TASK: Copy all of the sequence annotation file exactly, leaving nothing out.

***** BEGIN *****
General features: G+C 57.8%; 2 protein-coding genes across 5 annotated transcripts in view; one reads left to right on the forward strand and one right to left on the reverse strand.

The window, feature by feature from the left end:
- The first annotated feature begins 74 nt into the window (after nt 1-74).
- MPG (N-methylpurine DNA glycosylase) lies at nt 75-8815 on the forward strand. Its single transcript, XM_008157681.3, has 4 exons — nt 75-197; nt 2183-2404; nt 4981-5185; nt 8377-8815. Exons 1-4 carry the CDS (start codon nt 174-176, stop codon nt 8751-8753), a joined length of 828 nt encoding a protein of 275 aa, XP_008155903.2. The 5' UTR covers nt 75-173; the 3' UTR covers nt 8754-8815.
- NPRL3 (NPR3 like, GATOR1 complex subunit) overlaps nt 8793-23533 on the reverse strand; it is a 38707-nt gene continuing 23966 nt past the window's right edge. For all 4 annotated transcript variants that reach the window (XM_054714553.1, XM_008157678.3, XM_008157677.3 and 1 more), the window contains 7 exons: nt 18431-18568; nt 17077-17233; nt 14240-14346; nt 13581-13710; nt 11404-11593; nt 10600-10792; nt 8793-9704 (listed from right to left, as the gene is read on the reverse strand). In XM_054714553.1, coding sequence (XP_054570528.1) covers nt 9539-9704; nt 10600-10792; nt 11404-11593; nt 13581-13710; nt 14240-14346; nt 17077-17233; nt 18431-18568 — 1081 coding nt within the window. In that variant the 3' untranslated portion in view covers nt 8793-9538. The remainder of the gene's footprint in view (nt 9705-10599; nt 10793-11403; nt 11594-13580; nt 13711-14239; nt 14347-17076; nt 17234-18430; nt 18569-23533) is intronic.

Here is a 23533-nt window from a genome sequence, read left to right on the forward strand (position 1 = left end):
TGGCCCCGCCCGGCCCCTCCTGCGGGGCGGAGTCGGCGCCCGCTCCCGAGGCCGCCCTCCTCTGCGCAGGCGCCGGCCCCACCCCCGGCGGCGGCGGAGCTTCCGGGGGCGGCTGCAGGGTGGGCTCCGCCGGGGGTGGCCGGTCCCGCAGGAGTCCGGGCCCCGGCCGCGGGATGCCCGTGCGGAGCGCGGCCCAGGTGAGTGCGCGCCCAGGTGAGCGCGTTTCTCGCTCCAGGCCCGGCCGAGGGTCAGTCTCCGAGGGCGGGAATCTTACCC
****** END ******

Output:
General features: G+C 57.8%; 2 protein-coding genes across 5 annotated transcripts in view; one reads left to right on the forward strand and one right to left on the reverse strand.

The window, feature by feature from the left end:
- The first annotated feature begins 74 nt into the window (after nt 1-74).
- MPG (N-methylpurine DNA glycosylase) lies at nt 75-8815 on the forward strand. Its single transcript, XM_008157681.3, has 4 exons — nt 75-197; nt 2183-2404; nt 4981-5185; nt 8377-8815. Exons 1-4 carry the CDS (start codon nt 174-176, stop codon nt 8751-8753), a joined length of 828 nt encoding a protein of 275 aa, XP_008155903.2. The 5' UTR covers nt 75-173; the 3' UTR covers nt 8754-8815.
- NPRL3 (NPR3 like, GATOR1 complex subunit) overlaps nt 8793-23533 on the reverse strand; it is a 38707-nt gene continuing 23966 nt past the window's right edge. For all 4 annotated transcript variants that reach the window (XM_054714553.1, XM_008157678.3, XM_008157677.3 and 1 more), the window contains 7 exons: nt 18431-18568; nt 17077-17233; nt 14240-14346; nt 13581-13710; nt 11404-11593; nt 10600-10792; nt 8793-9704 (listed from right to left, as the gene is read on the reverse strand). In XM_054714553.1, coding sequence (XP_054570528.1) covers nt 9539-9704; nt 10600-10792; nt 11404-11593; nt 13581-13710; nt 14240-14346; nt 17077-17233; nt 18431-18568 — 1081 coding nt within the window. In that variant the 3' untranslated portion in view covers nt 8793-9538. The remainder of the gene's footprint in view (nt 9705-10599; nt 10793-11403; nt 11594-13580; nt 13711-14239; nt 14347-17076; nt 17234-18430; nt 18569-23533) is intronic.

Here is a 23533-nt window from a genome sequence, read left to right on the forward strand (position 1 = left end):
TGGCCCCGCCCGGCCCCTCCTGCGGGGCGGAGTCGGCGCCCGCTCCCGAGGCCGCCCTCCTCTGCGCAGGCGCCGGCCCCACCCCCGGCGGCGGCGGAGCTTCCGGGGGCGGCTGCAGGGTGGGCTCCGCCGGGGGTGGCCGGTCCCGCAGGAGTCCGGGCCCCGGCCGCGGGATGCCCGTGCGGAGCGCGGCCCAGGTGAGTGCGCGCCCAGGTGAGCGCGTTTCTCGCTCCAGGCCCGGCCGAGGGTCAGTCTCCGAGGGCGGGAATCTTACCC